$14,000 profit

The penalties for defrauding Medicaid often consist of no jail time and an order to repay the money.

Home health aide Jessica Getchell, for example, pleaded guilty in March 2014 to falsely claiming to be providing care and services for a Medicaid recipient in Xenia. Prosecutors say she claimed to come to the client’s apartment twice a day, but the client said that wasn’t true and apartment complex staff said the apartment was not clean and Getchell was not coming regularly.

An investigator staked out the apartment for three days and never saw Getchell, though she billed for those dates.

In total, prosecutors say she falsely billed the state for $34,649. They agreed to six years of probation and restitution of $20,000 after a key witness recanted, damaging their ability to make a case for the full amount.

Nine months after she pleaded guilty, she was added to the federal list of people barred from billing Medicaid.

Exclusion delay

An April 2015 report by the U.S. Department of Health and Human Services Office of Inspector General noted the state often missed the 30-day deadline to pass along information of a conviction for inclusion in the federal exclusion list. Twenty percent of cases were reported after 45 days, dozens of them were months late and 13 were more than two years late.

“The Ohio Medicaid Fraud Control Unit acknowledges that some of its posted convictions were not timely reported,” said a prepared statement, attributing the problem to a “clerical error” that has since been fixed.

But there is still a months-long lag between when fraud is concluded and when the culprit is barred from billing federal programs, the I-Team found.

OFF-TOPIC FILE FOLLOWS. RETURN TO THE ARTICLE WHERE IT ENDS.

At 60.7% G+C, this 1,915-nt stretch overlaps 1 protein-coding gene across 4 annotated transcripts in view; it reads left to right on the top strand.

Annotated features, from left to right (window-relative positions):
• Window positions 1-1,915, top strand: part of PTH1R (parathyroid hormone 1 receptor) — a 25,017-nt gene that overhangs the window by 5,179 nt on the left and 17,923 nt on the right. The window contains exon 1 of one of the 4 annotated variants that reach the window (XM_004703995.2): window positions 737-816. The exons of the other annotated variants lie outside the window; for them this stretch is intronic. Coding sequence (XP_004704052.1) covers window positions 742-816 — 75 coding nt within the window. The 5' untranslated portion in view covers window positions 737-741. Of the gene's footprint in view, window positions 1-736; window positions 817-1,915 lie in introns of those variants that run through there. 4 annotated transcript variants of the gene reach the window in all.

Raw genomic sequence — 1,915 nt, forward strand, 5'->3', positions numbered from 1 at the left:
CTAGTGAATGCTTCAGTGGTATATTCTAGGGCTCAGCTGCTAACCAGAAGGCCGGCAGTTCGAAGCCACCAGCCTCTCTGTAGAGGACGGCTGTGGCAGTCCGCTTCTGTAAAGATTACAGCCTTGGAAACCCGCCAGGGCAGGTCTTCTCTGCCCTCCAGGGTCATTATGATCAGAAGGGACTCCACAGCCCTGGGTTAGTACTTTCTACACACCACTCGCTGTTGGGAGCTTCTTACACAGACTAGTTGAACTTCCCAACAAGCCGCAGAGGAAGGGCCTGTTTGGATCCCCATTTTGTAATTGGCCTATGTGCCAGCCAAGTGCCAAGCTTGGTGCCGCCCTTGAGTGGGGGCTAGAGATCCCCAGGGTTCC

Absent from the federal exclusions list, for example, is Anne Goodrich of Troy. State investigators say Goodrich was caught on camera billing Medicaid for hours when she wasn’t at the home of the recipient she was supposed to be caring for.

“This fraudulent activity spanned from March 1, 2012, to February 20, 2013,” according to state records.

Goodrich was indicted in July 2014 and pleaded guilty in September. She was ordered to pay $5,000 in restitution.

Federal delay

Ohio officials maintain their own list of people barred from billing Medicaid, which is administered by the state, and shares its list with the U.S. Department of Health and Human Services. HHS maintains a list of people barred from billing any federal program.

HHS officials say adding someone to the federal list has its own process, including waiting periods and opportunities to appeal, and they are within federal time frames.

“Each exclusion referral, whether coming from a state Medicaid agency, a state licensing board, or public source is a separate matter that requires investigative efforts to ensure the alignment of the facts of the case through legal sufficiency with our exclusion authority,” said a statement from HHS Office of Inspector General Special Agent in Charge Thomas Sowinski.

“In some cases, the OIG is unable to exclude a provider if the identified actions or convicted conduct does not align with our exclusion authorities.”

During this process, providers can still submit claims to other federal programs.

“That’s a pretty big, potential loophole there so I would be troubled by that,” said Greg Lawson, policy director of the conservative Buckeye Institute.

Repeat offenders